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Reaching More Learners, Teachers, and School Leaders
Thanks to the generous support of visionary donors, we’re welcoming learners and their families, teachers and school leaders to a new Stern Center website that provides the information they need. Those we serve inspired this project, from initial vision to launch.
Types of Testing for Learning Disabilities
School psychologists draw on their backgrounds in education and psychology to help students succeed academically, socially, behaviorally, and emotionally.
When a child is struggling in school and hasn’t responded to the assistance we’ve provided, we may refer them for testing. This type of testing is sometimes called a psychoeducational evaluation.
What is Dylsexia?
Here’s a brief overview of dyslexia: what it is and how we help people who have it.
Dyslexia is not a disease or a problem with vision. It is not the result of laziness, lack of motivation, or limited intelligence. It’s not something you can cure with medication, diet, or visual aids.
Whole Language Vs Structured Language Approach to Teaching Reading
There are two main schools of thought on how to teach reading: The Whole Language Approach and the Structured Literacy Approach. Scientists and philosophers have been arguing for centuries about how children learn. The age-old nature-vs-nurture debate pits those who believe we learn by virtue of our biology—or nature—against those who believe we learn through experience—or nurture.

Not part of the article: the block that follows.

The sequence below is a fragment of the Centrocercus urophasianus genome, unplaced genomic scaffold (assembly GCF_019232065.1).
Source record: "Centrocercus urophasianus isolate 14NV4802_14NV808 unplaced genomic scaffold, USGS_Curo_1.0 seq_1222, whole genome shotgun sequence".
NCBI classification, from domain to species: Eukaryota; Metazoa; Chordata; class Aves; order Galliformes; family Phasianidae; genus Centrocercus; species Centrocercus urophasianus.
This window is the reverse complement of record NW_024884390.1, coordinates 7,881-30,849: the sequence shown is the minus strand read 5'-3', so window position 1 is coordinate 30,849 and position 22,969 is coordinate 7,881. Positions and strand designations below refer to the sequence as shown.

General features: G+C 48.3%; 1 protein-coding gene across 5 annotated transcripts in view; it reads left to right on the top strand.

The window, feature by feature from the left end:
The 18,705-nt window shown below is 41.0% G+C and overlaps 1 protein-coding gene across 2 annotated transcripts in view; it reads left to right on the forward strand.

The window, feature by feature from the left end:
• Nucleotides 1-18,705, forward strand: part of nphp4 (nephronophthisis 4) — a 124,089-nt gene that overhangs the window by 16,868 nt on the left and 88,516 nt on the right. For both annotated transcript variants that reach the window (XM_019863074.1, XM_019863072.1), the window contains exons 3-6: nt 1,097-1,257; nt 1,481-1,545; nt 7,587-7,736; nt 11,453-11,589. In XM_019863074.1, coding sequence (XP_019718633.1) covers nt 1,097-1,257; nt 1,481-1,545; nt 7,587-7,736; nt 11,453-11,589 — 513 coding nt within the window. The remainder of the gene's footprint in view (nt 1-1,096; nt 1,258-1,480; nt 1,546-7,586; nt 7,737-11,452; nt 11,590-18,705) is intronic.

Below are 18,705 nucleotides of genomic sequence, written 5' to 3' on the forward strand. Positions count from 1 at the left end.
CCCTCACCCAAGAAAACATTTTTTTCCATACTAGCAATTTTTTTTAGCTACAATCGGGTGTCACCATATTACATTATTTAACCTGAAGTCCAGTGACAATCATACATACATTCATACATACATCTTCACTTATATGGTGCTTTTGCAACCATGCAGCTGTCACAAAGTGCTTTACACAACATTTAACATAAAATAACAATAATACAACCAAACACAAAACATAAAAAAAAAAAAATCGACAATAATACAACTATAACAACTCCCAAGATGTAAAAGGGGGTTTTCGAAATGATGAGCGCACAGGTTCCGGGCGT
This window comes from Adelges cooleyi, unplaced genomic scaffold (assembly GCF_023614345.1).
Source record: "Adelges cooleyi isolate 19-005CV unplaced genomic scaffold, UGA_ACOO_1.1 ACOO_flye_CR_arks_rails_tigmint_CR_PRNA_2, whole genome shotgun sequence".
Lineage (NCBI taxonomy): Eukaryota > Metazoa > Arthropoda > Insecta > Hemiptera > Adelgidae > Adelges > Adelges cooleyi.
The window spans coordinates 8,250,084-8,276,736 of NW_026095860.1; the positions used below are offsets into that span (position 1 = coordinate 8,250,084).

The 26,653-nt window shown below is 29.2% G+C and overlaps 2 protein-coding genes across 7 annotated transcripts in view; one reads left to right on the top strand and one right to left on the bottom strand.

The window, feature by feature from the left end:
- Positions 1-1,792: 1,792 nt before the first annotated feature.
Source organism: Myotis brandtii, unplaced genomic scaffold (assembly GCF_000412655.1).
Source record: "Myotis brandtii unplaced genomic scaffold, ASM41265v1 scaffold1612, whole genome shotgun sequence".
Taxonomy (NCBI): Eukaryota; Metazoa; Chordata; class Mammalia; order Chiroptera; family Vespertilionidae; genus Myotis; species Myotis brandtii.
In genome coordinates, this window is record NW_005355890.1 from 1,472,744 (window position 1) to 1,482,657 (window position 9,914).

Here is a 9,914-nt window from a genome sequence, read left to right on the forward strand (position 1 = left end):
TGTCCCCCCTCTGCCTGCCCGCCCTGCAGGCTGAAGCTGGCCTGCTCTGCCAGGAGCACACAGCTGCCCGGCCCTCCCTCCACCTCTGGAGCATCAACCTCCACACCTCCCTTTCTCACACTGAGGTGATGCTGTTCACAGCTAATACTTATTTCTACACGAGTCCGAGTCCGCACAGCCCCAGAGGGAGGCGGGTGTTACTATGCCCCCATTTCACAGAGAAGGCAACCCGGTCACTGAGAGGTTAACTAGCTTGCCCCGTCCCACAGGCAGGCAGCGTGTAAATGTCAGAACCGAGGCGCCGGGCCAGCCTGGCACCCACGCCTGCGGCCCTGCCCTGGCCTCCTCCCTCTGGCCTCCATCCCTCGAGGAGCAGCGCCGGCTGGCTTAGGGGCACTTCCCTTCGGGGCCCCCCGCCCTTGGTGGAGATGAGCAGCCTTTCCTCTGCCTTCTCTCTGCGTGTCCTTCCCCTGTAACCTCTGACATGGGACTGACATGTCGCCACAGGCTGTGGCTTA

What’s the Best Way to Read With a Child?
Publishers often identify children’s books by their apparent level of difficulty. To determine reading levels, they consider things like the number of words on a page, the size of the print, the illustrations, the picture cues, or the number of sight words. Surprisingly, most of these factors aren’t important or helpful when it comes to early reading.
What is the Science of Reading?
Reading is not like talking. Talking comes naturally to humans. Most children learn how to speak without any special instruction. In the same way that fish swim and birds fly, humans talk and understand speech.
Being aware of syllables helps us learn new vocabulary, sound out words, and spell.
Activities, Games, and Lessons for Social Learning: A Practical Guide
A terrific resource guide full of games and activities that will help kids learn important social-emotional skills, written by the Stern Center’s Director of Social Learning and Communication, Julie Erdelyi, M.A.
Terms and Conditions for Professional Learning Courses & Workshops
Learn more about our terms and conditions for courses and workshops, including policies concerning payments, graduate credits, attendance, and withdrawals.
Middle School Matters: Advancing Adolescent Reading
This paper will address what can be done in middle school for the adolescent literacy learner, identified in the research as beginning in grade 4, in order to benefit from the opportunities that literacy affords.